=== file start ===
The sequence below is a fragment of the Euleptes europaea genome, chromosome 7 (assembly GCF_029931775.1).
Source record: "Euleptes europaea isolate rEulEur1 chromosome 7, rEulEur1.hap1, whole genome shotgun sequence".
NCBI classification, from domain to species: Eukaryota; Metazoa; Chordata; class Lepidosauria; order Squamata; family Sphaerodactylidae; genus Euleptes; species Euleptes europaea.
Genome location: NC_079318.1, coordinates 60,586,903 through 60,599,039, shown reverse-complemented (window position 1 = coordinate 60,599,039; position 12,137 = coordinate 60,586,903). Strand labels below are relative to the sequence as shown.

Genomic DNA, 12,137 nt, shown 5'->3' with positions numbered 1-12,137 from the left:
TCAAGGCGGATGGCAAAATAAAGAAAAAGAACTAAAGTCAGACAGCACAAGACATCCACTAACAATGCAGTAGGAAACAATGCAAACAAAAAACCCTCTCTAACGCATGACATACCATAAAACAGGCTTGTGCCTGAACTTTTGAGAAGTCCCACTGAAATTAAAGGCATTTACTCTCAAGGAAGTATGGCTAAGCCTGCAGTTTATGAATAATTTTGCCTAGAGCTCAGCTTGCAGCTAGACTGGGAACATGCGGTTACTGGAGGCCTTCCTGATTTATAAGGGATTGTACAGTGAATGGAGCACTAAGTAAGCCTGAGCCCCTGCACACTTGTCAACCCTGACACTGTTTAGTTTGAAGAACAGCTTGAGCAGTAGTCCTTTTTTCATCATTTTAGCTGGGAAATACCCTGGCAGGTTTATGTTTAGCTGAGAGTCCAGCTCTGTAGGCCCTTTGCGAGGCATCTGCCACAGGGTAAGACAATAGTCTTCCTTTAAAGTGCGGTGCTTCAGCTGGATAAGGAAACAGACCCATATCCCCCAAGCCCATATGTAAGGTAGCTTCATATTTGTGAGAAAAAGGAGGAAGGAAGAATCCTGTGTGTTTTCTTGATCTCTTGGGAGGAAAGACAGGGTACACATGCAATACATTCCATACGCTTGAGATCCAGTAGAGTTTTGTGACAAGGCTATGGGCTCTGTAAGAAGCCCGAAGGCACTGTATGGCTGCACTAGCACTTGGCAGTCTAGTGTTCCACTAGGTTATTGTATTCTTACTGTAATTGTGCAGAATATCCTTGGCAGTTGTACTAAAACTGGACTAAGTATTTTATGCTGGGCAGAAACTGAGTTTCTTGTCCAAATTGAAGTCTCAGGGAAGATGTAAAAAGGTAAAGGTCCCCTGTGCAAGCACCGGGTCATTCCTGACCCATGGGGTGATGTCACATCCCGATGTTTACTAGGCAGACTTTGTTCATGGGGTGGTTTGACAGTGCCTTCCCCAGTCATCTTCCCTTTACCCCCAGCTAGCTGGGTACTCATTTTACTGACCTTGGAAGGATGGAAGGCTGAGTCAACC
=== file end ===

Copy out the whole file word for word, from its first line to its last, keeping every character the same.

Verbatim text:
The sequence below is a fragment of the Euleptes europaea genome, chromosome 7 (assembly GCF_029931775.1).
Source record: "Euleptes europaea isolate rEulEur1 chromosome 7, rEulEur1.hap1, whole genome shotgun sequence".
NCBI classification, from domain to species: Eukaryota; Metazoa; Chordata; class Lepidosauria; order Squamata; family Sphaerodactylidae; genus Euleptes; species Euleptes europaea.
Genome location: NC_079318.1, coordinates 60,586,903 through 60,599,039, shown reverse-complemented (window position 1 = coordinate 60,599,039; position 12,137 = coordinate 60,586,903). Strand labels below are relative to the sequence as shown.

Genomic DNA, 12,137 nt, shown 5'->3' with positions numbered 1-12,137 from the left:
TCAAGGCGGATGGCAAAATAAAGAAAAAGAACTAAAGTCAGACAGCACAAGACATCCACTAACAATGCAGTAGGAAACAATGCAAACAAAAAACCCTCTCTAACGCATGACATACCATAAAACAGGCTTGTGCCTGAACTTTTGAGAAGTCCCACTGAAATTAAAGGCATTTACTCTCAAGGAAGTATGGCTAAGCCTGCAGTTTATGAATAATTTTGCCTAGAGCTCAGCTTGCAGCTAGACTGGGAACATGCGGTTACTGGAGGCCTTCCTGATTTATAAGGGATTGTACAGTGAATGGAGCACTAAGTAAGCCTGAGCCCCTGCACACTTGTCAACCCTGACACTGTTTAGTTTGAAGAACAGCTTGAGCAGTAGTCCTTTTTTCATCATTTTAGCTGGGAAATACCCTGGCAGGTTTATGTTTAGCTGAGAGTCCAGCTCTGTAGGCCCTTTGCGAGGCATCTGCCACAGGGTAAGACAATAGTCTTCCTTTAAAGTGCGGTGCTTCAGCTGGATAAGGAAACAGACCCATATCCCCCAAGCCCATATGTAAGGTAGCTTCATATTTGTGAGAAAAAGGAGGAAGGAAGAATCCTGTGTGTTTTCTTGATCTCTTGGGAGGAAAGACAGGGTACACATGCAATACATTCCATACGCTTGAGATCCAGTAGAGTTTTGTGACAAGGCTATGGGCTCTGTAAGAAGCCCGAAGGCACTGTATGGCTGCACTAGCACTTGGCAGTCTAGTGTTCCACTAGGTTATTGTATTCTTACTGTAATTGTGCAGAATATCCTTGGCAGTTGTACTAAAACTGGACTAAGTATTTTATGCTGGGCAGAAACTGAGTTTCTTGTCCAAATTGAAGTCTCAGGGAAGATGTAAAAAGGTAAAGGTCCCCTGTGCAAGCACCGGGTCATTCCTGACCCATGGGGTGATGTCACATCCCGATGTTTACTAGGCAGACTTTGTTCATGGGGTGGTTTGACAGTGCCTTCCCCAGTCATCTTCCCTTTACCCCCAGCTAGCTGGGTACTCATTTTACTGACCTTGGAAGGATGGAAGGCTGAGTCAACC